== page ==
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RAPID RESPONSE (Archives)...Daily Commentary on News of the Day
This is a new section.  It will offer fresh, quick reactions by myself to news and events of the day, day by day, in this rapid-fire world of ours.  Of course, as in military campaigns, a rapid response in one direction may occasionally have to be followed by a "strategic withdrawal" in another direction.  Charge that to "the fog of war", and to the necessary flexibility any mental or military campaign must maintain to be effective.  But the mission will always be the same: common sense, based upon facts and "real politick", supported by a visceral sense of Justice and a commitment to be pro-active.  That's all I promise.
GS

Click here to return to the current Rapid Response list

SUNDAY through WEDNESDAY, February 25 through 28, 2007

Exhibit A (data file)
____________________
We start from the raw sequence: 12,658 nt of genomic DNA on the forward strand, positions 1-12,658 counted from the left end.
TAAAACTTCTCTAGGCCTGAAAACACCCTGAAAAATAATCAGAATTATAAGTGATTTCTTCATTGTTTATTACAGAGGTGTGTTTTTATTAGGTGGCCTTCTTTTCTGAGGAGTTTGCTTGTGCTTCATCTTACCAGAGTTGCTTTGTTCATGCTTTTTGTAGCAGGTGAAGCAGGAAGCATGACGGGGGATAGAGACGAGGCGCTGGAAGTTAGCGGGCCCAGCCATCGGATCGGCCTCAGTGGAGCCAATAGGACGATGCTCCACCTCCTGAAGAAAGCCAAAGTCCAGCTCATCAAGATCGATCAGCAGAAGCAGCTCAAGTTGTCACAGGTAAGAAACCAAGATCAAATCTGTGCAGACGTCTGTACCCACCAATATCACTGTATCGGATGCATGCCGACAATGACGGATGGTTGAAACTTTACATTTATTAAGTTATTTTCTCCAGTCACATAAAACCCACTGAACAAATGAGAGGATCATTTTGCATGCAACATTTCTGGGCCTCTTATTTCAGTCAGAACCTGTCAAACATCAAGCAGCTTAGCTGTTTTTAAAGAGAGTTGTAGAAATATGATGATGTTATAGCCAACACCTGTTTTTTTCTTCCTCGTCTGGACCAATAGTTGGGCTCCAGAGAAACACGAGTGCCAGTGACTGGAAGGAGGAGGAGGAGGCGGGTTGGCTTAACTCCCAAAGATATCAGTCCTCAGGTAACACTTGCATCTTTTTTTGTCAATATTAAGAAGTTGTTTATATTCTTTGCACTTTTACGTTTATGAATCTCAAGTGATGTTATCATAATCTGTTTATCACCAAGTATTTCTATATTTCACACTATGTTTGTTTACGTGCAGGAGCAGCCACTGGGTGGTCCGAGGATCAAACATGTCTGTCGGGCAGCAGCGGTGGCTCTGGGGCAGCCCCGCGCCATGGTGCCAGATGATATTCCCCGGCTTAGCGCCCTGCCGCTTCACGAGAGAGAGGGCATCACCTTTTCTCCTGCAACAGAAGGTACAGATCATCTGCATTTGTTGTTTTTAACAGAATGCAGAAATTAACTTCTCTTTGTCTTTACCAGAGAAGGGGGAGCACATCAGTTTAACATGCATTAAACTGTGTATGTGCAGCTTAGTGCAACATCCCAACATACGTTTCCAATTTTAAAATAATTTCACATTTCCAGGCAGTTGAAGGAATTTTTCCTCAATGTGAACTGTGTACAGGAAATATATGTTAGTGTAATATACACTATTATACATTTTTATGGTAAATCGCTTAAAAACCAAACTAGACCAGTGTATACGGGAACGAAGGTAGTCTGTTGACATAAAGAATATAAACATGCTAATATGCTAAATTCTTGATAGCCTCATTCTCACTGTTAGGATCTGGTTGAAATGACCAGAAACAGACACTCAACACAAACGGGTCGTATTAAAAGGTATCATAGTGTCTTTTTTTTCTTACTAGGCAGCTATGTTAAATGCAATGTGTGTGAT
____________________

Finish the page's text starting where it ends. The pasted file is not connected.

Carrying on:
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ZENIT News Agency, The World Seen from Rome
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Bishops Wary of Vaccine Mandate for Preteens
Urge Governor to Leave Decision in Parents' Hands

AUSTIN, Texas, FEB. 22, 2007 (Zenit.org).- Bishops are asking Governor Rick Perry to reconsider an executive order mandating a vaccine against sexually transmitted infections for girls as young as 11.

On Feb. 5, the governor signed an order making it mandatory for all girls entering sixth grade to receive the HPV vaccination statewide by 2008.

The Texas Catholic bishops' conference issued a statement Wednesday, asking the governor "to rescind his executive order and allow the public debate to go forward on this important healthcare issue."

The vaccine, Gardasil, protects against several strains of the human papillomarvius virus. There are numerous strains of HPV, the most common sexually transmitted infection in the world, resulting in genital warts in some cases

HPV can also lead to cervical cancer, which strikes about 10,000 women annually in the United States, and kills 3,700, according to the American Cancer Society.

The statement made by the Texas bishops discussed parental concerns about their daughters' innocence, the possibility of encouraging promiscuity, and giving young girls a false sense of security regarding sexually transmitted disease. "